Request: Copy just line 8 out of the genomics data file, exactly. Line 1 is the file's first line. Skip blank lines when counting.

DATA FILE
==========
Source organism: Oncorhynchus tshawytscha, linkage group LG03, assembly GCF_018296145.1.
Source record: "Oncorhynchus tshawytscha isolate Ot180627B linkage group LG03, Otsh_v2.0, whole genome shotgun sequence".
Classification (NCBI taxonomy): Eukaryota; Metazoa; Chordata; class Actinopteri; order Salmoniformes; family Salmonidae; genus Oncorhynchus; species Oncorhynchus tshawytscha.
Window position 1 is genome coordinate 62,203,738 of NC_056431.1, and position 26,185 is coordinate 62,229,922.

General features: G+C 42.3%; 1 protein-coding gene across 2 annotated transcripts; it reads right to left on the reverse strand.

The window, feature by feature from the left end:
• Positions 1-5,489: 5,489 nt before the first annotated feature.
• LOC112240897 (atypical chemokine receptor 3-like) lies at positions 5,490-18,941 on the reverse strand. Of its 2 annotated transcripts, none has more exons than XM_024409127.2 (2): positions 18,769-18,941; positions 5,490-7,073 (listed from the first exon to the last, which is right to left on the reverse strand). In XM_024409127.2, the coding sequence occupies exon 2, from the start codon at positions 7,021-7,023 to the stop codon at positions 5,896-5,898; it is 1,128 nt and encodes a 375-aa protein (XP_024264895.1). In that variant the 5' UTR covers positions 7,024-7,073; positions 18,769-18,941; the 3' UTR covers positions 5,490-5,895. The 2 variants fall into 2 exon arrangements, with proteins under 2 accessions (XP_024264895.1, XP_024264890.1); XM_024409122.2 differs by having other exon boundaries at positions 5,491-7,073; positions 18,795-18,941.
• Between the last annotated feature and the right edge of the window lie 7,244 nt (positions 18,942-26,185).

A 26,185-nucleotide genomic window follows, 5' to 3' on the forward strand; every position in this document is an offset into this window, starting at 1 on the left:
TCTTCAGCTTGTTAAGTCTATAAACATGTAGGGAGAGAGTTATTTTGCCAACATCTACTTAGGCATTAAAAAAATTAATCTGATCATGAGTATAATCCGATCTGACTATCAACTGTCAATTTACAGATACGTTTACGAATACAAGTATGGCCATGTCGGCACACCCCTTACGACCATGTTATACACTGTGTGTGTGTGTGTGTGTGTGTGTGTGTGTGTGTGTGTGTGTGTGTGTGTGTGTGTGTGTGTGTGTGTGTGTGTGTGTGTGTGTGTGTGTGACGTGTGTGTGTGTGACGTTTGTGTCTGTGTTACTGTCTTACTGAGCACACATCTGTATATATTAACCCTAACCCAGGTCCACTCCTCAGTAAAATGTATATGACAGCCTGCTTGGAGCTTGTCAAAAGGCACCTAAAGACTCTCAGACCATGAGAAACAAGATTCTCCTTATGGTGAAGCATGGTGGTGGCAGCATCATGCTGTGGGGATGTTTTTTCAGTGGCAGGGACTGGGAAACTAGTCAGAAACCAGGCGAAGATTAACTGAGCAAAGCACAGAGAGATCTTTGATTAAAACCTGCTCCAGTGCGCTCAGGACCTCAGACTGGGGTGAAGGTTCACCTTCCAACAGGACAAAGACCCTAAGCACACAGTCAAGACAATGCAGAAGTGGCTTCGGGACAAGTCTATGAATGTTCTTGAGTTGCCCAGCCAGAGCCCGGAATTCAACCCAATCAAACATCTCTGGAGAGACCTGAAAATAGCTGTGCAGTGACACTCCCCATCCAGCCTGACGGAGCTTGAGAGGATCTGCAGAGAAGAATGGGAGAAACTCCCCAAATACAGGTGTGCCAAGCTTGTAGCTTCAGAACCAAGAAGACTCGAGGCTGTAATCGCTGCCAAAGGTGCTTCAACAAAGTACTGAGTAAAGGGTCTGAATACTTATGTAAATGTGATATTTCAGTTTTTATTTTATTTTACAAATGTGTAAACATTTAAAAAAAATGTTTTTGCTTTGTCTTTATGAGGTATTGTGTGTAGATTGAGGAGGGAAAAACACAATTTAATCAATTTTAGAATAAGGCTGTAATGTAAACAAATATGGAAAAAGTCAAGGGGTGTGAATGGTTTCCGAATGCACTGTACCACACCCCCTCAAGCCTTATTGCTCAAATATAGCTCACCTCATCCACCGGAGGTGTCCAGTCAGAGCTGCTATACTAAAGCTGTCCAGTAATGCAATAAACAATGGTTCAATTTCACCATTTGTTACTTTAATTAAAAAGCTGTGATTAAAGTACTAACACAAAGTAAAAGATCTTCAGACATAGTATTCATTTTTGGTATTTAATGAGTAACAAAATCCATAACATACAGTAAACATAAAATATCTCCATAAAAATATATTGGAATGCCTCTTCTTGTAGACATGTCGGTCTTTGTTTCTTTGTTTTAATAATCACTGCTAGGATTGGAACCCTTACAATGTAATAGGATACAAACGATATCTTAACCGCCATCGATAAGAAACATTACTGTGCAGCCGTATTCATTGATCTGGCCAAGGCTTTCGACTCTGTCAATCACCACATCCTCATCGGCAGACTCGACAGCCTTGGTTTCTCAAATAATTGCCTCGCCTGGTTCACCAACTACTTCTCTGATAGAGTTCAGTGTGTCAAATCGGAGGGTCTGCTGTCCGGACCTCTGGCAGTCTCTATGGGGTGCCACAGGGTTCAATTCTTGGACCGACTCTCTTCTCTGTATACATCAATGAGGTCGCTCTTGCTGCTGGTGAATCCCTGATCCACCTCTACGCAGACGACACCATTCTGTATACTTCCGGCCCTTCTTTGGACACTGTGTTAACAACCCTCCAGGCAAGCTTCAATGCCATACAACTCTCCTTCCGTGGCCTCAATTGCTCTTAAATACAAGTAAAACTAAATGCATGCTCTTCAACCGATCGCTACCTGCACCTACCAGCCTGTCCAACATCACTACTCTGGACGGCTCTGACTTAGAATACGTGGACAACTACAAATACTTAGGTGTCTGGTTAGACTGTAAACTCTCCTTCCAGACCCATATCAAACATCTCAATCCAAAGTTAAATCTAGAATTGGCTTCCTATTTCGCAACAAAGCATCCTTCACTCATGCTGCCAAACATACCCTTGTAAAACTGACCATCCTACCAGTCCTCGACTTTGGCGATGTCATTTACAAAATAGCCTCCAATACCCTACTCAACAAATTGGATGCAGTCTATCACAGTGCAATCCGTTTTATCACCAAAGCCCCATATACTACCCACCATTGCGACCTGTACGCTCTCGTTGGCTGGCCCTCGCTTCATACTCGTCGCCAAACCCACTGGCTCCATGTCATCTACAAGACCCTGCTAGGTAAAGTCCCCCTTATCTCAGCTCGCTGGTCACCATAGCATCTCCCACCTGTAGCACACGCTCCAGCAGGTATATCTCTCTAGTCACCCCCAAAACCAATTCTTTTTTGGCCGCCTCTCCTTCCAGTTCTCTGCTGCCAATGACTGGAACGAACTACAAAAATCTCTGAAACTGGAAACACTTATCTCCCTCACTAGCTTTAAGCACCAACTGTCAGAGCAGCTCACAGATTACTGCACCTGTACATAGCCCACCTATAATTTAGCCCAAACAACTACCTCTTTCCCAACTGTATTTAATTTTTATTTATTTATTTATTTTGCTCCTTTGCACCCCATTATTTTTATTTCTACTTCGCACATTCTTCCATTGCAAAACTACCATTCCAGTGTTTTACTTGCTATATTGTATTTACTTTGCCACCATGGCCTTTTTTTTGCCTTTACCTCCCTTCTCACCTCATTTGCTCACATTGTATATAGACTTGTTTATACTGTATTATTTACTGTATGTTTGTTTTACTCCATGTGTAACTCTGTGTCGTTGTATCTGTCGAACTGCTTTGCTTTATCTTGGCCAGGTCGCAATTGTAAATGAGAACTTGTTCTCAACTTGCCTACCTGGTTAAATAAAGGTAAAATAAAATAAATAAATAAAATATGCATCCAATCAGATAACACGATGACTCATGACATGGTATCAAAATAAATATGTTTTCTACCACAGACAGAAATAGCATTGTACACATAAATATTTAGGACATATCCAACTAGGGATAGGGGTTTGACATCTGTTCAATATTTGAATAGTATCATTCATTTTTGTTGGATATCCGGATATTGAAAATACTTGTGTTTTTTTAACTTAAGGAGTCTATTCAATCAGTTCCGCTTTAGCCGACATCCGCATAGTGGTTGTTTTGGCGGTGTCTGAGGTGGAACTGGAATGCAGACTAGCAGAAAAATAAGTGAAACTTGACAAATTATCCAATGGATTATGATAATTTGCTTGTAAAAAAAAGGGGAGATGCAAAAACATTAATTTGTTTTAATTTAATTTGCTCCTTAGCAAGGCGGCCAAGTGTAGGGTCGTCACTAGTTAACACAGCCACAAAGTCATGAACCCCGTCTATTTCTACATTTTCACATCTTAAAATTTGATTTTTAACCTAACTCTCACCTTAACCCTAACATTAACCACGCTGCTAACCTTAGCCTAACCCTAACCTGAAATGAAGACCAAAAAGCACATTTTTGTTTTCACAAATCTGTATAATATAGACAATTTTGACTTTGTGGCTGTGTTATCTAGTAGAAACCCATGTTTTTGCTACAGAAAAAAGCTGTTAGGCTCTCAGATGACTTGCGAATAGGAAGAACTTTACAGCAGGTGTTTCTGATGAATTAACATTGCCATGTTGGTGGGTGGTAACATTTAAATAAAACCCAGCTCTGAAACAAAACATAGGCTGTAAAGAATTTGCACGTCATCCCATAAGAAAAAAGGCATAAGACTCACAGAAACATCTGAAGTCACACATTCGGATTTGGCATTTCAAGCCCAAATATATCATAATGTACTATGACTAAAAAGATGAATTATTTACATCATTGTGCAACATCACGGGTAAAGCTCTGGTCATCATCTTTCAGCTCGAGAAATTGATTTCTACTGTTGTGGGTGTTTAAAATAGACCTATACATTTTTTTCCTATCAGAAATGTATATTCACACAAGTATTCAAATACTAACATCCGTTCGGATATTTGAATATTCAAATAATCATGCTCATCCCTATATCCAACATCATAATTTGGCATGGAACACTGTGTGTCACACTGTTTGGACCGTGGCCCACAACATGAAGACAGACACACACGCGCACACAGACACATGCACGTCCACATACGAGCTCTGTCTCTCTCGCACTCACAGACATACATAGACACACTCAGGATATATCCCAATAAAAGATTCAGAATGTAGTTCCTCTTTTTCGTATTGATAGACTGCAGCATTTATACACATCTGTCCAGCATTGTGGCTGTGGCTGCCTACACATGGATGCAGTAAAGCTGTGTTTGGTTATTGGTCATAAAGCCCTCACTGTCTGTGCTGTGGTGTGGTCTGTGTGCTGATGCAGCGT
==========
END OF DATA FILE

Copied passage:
• LOC112240897 (atypical chemokine receptor 3-like) lies at positions 5,490-18,941 on the reverse strand. Of its 2 annotated transcripts, none has more exons than XM_024409127.2 (2): positions 18,769-18,941; positions 5,490-7,073 (listed from the first exon to the last, which is right to left on the reverse strand). In XM_024409127.2, the coding sequence occupies exon 2, from the start codon at positions 7,021-7,023 to the stop codon at positions 5,896-5,898; it is 1,128 nt and encodes a 375-aa protein (XP_024264895.1). In that variant the 5' UTR covers positions 7,024-7,073; positions 18,769-18,941; the 3' UTR covers positions 5,490-5,895. The 2 variants fall into 2 exon arrangements, with proteins under 2 accessions (XP_024264895.1, XP_024264890.1); XM_024409122.2 differs by having other exon boundaries at positions 5,491-7,073; positions 18,795-18,941.